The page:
Deadshirt Is Listening… Bringing you a rundown of our staff and guest contributors’ favorite new tracks released in the past week after they’ve had the weekend to blast them in their cars, in a club, alone in their rooms, etc.
Mike Duquette is scratching his head to…
“Adventure of a Lifetime”
A Head Full of Dreams
This weekend, I realized there are a lot of mysteries I’ll never understand. What was in the sky over Los Angeles on Saturday? Were the writers of Saturday Night Live feeding terrible sketches to Donald Trump to sink his political chances? And why do I own copies of all of Coldplay’s studio works? Seriously, six studio albums and an EP—two of which are minor early-’00s alt-rock masterpieces and all of which have at least three good or at least recognizable songs apiece—all sit on my shelf.
Coldplay is a band I (and, I’d bet, many other millennials) have spent the most amount of inconsequential time with. I’ve seen their videos on The Box (remember The Box?) and VH1, I’ve bought shampoo and Band-Aids while they blared for yearning love, I saw movie and iPod ads under their baton. They’ve made some of my favorite songs I don’t care all that much about, from the Travis (remember Travis?)-esque “Yellow” and the Kraftwerk-biting “Talk” to the happy bastard rock of “Every Teardrop is a Waterfall” and the sad bastard rock of “Magic,” the only song that makes breaking up with Gwyneth Paltrow seem like a loss.
The band’s seventh (and possibly final) album, A Head Full of Dreams, will be released next month with a bizarre spread that includes production by Stargate (the duo behind a bevy of hits for Rihanna) and a looney guest list (Beyoncé, Noel Gallagher, and “Gimme Shelter” vocalist Merry Clayton are just three notable names). Lead single “Adventure of a Lifetime” possesses no lyrics I can remember and an unironic disco riff embellished by stuttery vocal samples. As has been the case for fifteen years, Coldplay’s either the smartest dumb band in the world, the dumbest smart band, or…wait, what was I talking about?
David Lebovitz is gonna set it straight to…
“Sabotage” (Beastie Boys Cover)
Steve ‘N’ Seagulls
A.V. Undercover really is the gift that keeps on giving. This year alone, we’ve already had Screaming Females solid take on “Shake It Off,” TMBG’s so-good-it-produced-an-actual-single version of “Bills Bills Bills,” the Remaining-Members-Of-BNL riffing on Phil Collins, and Gwar’s annual face melting rendition of whatever they damn well feel like.
This week brought us Finnish bluegrass cover band (which is a Thing, apparently) Steve ‘N’ Seagulls in to cover the Beastie Boys’ “Sabotage.” An odd pick for the band in theory, especially since bluegrass doesn’t go with awesome Star Trek chase scenes, but then again, it doesn’t go well with AC/DC either and they dominated that one.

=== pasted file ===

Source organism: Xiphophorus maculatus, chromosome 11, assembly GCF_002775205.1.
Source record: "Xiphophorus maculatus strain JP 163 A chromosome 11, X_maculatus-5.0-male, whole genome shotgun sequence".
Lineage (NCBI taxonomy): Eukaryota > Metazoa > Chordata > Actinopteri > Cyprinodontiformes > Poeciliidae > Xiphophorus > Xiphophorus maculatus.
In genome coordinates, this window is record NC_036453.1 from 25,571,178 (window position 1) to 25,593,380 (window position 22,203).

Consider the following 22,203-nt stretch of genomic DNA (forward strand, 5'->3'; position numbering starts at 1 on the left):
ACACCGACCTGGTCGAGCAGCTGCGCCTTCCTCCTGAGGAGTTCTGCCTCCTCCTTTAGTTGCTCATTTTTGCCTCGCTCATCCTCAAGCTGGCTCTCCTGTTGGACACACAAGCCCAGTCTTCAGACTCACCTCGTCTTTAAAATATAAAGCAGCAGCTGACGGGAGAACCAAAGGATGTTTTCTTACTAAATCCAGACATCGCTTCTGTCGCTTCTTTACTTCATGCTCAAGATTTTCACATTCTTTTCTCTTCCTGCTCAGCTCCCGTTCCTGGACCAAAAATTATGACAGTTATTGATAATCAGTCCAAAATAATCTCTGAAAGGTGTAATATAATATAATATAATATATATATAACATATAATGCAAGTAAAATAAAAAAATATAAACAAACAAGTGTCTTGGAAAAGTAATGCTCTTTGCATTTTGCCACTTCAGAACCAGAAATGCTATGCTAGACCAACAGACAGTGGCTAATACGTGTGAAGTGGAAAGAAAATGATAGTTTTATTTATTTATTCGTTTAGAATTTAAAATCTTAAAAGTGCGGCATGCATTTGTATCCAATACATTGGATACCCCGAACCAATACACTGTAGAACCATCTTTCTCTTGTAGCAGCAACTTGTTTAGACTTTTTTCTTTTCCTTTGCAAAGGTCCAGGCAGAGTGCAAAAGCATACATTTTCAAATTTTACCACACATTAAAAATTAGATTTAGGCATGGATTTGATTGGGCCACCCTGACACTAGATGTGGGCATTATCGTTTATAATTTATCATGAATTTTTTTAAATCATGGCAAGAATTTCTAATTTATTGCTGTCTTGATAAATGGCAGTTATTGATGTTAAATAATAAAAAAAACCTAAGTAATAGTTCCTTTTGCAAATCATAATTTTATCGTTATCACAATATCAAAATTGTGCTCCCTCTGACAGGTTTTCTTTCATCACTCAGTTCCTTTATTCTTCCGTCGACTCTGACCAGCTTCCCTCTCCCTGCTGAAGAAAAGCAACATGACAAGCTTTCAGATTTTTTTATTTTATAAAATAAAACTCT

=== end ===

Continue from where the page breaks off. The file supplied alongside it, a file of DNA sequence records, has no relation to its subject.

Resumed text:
The biggest strike against this cover is that it’s hard to be funnier than the original. A big part of the charm of A.V. Undercover is the humor that comes with bands playing songs outside their comfort zones, and that’s certainly present here, but the original video for “Sabotage” is one of the best things ever put to film. It’s hard to top that, and as funny as Finnish men in overalls is in and of itself, it’s not as funny as throwing an obviously fake dummy off a bridge.
Despite that, it’s a fun cover. There’s some especially solid bass work here, including a pretty nifty solo. The accordion feels right at home, and the banjo just completes it. Perhaps most importantly, Steve ‘N’ Seagulls are clearly having fun with it, and the fun is infectious.
I’m still waiting for someone to finally cover “any Gwar song.”
Julian Ames is birthday chilling to…
“La Fat Fur”
Dev Hynes and Connan Mockasin
Dev Hynes made a career out of being everywhere and doing everything; I don’t think there’s any artist in music right now who can match his productivity. Best known for his Blood Orange project, Hynes had previously been a part of Test Icicles and had his own project, Lightspeed Champion. On top of that, he recently scored the motion picture Palo Alto, and has written and produced for a whole bunch of artists including Sky Ferreira, Carly Rae Jepsen,The Chemical Brothers, and Florence & The Machine. More impressive than the quantity of his work is the breadth of styles that it covers. Test Icicles were a dance-punk band, Lightspeed Champion was indie rock, Blood Orange is funky synthpop, and each of the artists he’s worked with are their own thing; he has amazing range and everything he works on turns out sounding great.
Speaking to his crazy output, just two weeks ago Dev Hynes released the song “Sandra’s Smile” as Blood Orange and then released an EP collaboration with psychedelic pop musician Connan Mockasin called Myths 001. The EP is three tracks long and, just like with Hynes’ musical background, the songs on Myths 001 are each a different stylistically. The first track, “Le Fat Fur,” is a slick, driving new wave number. Hynes sings the verses with his trademark breathy vocals, and Mockasin comes in for the choruses, his vocals enhanced by reverb and other effects; they actually make a pretty natural compliment for one another. The second track is “Feelin’ Lovely,” a chill but funky song song mostly by Mockasin. With the organ and sax embellishments, it sounds like it’s right out of the 70’s. The last track, “Big Distant Crush” I’m not too fond of; it lacks any drums or percussion so it feels kind of formless, reminiscent of Hynes’ more jazzy and experimental stuff. Still, it sounds very beautiful so is definitely worth the listen.
With the wide range of styles it covers and overall quality of the music, Myths 001 is a nice little surprise release. I guess we’ll have to see if this was a one-off collaboration or if the 001 implies that there is more coming from the duo of Dev Hynes and Connan Mockasin.